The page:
A White House official said on Wednesday that Federal Reserve Vice Chair Janet Yellen is the front-runner to take over the top job at the U.S. central bank when Ben Bernanke steps down, the strongest indication yet of her likely nomination.
The official declined to comment on the timing of any announcement. The Washington Post reported, without attribution, that her identification as leading candidate likely means she will get the nomination, perhaps as soon as next week.
Bernanke's term expires in January and speculation about who will replace him has become pervasive. President Barack Obama's reported favorite for the job, former Treasury Secretary Lawrence Summers, on Sunday withdrew from consideration after widespread criticism of his candidacy from liberal Democrats.
The president has said he was giving thought to Yellen as well as former Fed Vice Chair Donald Kohn, and administration officials had said that once Summers dropped out of contention Yellen became the front-runner.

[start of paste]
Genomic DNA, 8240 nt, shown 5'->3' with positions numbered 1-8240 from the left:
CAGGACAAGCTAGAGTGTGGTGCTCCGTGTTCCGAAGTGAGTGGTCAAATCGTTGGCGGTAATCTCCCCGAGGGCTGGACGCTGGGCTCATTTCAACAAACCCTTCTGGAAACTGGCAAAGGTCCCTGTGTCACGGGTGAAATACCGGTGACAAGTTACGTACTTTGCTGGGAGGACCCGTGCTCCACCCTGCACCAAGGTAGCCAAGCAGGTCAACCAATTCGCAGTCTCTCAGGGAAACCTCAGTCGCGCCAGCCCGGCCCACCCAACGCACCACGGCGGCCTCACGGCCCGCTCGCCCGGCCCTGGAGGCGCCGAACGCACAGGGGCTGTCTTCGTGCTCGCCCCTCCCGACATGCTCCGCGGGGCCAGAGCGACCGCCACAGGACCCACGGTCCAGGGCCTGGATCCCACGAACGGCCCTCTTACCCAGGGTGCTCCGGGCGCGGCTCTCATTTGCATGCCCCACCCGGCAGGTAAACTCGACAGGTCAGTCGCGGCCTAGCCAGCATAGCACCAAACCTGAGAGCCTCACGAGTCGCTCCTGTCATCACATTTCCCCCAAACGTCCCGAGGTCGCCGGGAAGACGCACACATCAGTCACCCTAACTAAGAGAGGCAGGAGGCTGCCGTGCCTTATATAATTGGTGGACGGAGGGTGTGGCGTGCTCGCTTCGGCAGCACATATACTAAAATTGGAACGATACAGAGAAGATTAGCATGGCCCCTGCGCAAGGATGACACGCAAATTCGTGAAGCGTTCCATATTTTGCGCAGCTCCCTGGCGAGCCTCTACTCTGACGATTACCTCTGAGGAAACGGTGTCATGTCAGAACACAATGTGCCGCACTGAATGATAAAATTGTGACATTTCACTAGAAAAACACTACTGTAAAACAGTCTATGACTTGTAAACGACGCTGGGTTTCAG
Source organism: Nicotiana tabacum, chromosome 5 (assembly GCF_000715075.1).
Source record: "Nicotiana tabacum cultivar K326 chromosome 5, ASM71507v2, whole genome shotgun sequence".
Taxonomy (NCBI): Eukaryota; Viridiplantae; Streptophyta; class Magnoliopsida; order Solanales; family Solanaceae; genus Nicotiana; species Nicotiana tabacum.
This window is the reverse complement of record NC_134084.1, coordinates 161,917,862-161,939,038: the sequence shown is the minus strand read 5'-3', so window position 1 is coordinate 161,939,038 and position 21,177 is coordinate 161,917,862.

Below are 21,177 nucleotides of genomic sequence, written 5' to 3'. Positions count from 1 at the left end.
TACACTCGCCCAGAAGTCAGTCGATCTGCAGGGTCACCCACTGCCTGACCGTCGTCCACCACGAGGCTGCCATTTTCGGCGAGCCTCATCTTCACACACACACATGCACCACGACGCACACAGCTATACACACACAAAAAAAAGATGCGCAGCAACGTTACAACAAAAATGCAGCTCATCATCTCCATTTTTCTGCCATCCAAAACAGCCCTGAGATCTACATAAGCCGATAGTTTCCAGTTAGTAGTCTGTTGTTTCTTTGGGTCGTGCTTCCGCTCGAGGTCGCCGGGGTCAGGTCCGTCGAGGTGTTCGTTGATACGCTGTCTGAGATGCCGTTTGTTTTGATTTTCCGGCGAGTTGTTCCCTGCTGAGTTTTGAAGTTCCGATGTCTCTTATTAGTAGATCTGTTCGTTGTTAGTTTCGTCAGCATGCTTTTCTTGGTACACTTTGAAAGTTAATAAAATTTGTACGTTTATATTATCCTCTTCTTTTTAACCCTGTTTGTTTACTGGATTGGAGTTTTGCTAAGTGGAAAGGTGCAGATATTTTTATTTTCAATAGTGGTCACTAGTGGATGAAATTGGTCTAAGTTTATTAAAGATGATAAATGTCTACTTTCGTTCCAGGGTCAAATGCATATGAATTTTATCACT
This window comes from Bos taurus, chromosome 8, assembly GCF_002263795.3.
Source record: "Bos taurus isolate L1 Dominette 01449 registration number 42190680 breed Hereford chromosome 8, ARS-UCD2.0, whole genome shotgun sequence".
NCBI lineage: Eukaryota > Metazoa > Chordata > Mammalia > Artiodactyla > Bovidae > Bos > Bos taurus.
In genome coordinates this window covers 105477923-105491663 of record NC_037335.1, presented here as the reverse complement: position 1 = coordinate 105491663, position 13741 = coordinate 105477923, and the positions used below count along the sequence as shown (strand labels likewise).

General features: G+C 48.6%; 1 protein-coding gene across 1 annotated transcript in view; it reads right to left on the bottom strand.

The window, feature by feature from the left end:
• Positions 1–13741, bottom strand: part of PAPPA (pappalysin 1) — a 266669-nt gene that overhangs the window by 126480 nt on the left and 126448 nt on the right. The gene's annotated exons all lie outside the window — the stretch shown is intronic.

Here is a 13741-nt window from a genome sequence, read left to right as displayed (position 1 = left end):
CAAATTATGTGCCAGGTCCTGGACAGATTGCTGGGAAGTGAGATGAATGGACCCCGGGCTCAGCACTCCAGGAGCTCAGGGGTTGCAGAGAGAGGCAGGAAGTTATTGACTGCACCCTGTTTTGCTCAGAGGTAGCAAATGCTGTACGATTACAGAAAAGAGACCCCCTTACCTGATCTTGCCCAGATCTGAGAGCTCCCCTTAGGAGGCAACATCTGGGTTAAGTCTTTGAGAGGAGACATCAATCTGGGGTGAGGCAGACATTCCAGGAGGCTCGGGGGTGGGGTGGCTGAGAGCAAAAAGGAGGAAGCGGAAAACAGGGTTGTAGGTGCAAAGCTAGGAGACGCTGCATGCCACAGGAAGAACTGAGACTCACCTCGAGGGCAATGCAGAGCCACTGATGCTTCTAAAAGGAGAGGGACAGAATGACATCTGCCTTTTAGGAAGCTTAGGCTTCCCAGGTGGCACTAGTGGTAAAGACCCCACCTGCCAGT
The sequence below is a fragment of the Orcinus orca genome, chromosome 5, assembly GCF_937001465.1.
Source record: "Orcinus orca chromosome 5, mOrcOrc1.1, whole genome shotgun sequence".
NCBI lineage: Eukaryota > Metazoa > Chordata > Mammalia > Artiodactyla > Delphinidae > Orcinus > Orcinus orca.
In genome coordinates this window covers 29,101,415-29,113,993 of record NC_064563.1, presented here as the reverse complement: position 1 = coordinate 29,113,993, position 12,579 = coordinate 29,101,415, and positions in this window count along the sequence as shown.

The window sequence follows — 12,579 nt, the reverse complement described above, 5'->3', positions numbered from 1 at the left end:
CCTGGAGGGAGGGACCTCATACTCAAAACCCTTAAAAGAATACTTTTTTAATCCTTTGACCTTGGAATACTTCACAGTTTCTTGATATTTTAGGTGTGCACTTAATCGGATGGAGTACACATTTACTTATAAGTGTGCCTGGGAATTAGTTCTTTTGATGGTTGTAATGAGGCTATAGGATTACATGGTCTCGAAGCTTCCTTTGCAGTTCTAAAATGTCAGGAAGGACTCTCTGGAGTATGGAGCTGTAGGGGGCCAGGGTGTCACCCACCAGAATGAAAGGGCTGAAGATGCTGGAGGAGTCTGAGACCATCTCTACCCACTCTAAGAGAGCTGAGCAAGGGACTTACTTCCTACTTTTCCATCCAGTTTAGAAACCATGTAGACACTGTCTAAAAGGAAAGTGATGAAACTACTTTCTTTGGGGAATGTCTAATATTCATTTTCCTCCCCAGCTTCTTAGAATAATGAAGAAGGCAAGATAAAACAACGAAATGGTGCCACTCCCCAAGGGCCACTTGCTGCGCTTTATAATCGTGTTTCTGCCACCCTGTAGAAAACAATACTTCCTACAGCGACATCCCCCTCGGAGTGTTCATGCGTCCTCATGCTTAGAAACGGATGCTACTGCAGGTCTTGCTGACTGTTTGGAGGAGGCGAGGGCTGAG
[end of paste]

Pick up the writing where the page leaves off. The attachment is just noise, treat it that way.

Separately, Democratic Senator Charles Schumer, who serves on the banking committee, on Wednesday urged President Barack Obama to nominate Federal Reserve Vice Chair Janet Yellen as the next chief of the U.S. central bank.
Yellen, 67, became the U.S. central bank's No. 2 in 2010. Previously she was president of the San Francisco Fed bank, head of the White House Council of Economic Advisers, and a governor on the Fed Board.
The Fed plays a central role in determining the speed of economic growth and keeping inflation under control in the world's largest economy. It has become much more visible and controversial in the public arena since the 2007-2009 financial crisis, when it helped bail out financial institutions and took unorthodox steps to cushion the blow of the recession and speed up the recovery.